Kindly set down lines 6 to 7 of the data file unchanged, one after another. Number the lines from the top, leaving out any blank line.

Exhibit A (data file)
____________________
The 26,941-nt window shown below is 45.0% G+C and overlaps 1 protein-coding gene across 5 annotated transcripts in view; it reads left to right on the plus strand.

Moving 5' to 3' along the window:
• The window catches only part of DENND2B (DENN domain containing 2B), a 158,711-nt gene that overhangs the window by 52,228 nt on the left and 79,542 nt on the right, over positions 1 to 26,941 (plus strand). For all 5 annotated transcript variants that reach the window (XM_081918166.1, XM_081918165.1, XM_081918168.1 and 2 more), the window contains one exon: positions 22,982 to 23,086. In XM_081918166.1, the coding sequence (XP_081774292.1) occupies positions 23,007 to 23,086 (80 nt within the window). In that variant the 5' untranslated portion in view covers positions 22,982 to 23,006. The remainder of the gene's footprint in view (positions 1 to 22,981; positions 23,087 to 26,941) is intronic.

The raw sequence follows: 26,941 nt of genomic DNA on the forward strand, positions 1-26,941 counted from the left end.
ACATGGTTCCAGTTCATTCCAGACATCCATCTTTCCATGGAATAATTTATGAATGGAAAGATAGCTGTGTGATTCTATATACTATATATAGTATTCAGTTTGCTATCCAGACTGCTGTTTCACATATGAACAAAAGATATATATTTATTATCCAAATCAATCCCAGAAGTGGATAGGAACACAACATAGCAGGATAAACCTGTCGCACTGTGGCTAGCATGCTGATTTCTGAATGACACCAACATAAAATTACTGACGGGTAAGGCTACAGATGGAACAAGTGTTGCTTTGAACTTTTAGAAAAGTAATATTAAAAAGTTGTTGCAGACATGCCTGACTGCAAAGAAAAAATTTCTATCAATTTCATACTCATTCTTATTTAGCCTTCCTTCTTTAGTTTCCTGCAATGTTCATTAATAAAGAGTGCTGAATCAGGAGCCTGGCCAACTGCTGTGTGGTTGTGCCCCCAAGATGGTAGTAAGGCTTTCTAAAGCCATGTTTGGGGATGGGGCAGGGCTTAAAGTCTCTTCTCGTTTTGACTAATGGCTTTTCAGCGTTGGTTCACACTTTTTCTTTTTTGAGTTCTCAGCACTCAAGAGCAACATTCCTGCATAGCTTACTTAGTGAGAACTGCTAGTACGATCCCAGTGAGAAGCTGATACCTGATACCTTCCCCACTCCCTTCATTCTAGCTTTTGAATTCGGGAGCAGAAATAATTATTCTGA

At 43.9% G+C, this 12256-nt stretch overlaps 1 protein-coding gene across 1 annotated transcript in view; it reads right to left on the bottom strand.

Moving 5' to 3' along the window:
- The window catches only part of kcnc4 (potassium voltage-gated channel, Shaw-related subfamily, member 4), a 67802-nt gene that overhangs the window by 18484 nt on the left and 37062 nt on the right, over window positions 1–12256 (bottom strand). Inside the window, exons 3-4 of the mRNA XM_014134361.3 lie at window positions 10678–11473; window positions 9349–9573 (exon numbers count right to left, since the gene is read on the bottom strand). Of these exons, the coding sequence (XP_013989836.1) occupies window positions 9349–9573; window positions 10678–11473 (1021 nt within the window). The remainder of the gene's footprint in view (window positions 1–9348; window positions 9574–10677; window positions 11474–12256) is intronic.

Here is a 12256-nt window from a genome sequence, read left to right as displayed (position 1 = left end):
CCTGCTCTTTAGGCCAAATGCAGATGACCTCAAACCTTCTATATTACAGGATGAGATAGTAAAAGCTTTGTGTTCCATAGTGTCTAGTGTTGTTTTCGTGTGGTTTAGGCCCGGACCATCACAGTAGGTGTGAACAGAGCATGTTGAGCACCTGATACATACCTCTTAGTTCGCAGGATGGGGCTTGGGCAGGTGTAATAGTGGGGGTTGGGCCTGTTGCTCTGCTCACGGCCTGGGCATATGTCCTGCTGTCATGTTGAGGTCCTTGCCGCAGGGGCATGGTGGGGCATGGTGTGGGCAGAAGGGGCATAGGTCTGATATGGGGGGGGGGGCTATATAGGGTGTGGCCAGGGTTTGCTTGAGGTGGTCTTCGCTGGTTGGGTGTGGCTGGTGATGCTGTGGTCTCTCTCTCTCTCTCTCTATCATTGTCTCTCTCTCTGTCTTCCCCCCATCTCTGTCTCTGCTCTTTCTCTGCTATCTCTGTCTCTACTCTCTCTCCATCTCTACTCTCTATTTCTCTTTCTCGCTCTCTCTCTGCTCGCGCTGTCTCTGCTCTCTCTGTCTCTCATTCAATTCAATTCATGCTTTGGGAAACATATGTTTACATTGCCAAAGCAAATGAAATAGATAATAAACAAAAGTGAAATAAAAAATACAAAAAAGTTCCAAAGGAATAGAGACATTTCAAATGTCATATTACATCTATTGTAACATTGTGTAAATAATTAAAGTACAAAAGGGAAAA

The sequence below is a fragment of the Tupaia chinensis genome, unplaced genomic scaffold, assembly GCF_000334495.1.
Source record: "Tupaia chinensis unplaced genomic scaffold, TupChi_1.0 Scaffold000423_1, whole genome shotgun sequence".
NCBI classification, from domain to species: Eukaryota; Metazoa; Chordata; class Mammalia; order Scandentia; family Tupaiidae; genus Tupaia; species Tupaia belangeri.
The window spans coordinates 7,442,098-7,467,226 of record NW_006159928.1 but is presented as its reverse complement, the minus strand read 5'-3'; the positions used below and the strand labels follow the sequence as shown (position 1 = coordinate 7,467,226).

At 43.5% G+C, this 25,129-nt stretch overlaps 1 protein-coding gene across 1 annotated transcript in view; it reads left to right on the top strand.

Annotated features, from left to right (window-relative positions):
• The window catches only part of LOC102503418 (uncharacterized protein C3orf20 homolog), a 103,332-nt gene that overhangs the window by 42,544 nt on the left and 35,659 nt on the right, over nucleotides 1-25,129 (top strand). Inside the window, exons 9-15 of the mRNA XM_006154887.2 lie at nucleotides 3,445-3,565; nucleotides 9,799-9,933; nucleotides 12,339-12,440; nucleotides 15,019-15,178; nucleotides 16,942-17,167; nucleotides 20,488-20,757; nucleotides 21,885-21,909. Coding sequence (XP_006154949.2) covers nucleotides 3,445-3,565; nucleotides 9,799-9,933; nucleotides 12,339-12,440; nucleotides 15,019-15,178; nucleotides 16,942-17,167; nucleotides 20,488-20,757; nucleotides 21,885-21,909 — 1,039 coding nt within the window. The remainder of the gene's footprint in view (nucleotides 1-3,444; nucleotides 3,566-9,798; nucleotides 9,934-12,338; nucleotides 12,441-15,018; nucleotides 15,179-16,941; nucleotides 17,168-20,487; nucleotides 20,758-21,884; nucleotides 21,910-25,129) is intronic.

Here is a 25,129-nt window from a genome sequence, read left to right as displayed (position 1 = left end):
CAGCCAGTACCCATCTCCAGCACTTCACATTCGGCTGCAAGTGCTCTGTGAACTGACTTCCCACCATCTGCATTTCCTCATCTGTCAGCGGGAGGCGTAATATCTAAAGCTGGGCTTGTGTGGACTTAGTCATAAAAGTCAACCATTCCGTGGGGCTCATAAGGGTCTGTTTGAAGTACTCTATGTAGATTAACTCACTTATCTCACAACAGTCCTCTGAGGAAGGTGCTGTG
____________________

At 43.9% G+C, this 12256-nt stretch overlaps 1 protein-coding gene across 1 annotated transcript in view; it reads right to left on the bottom strand.

Moving 5' to 3' along the window: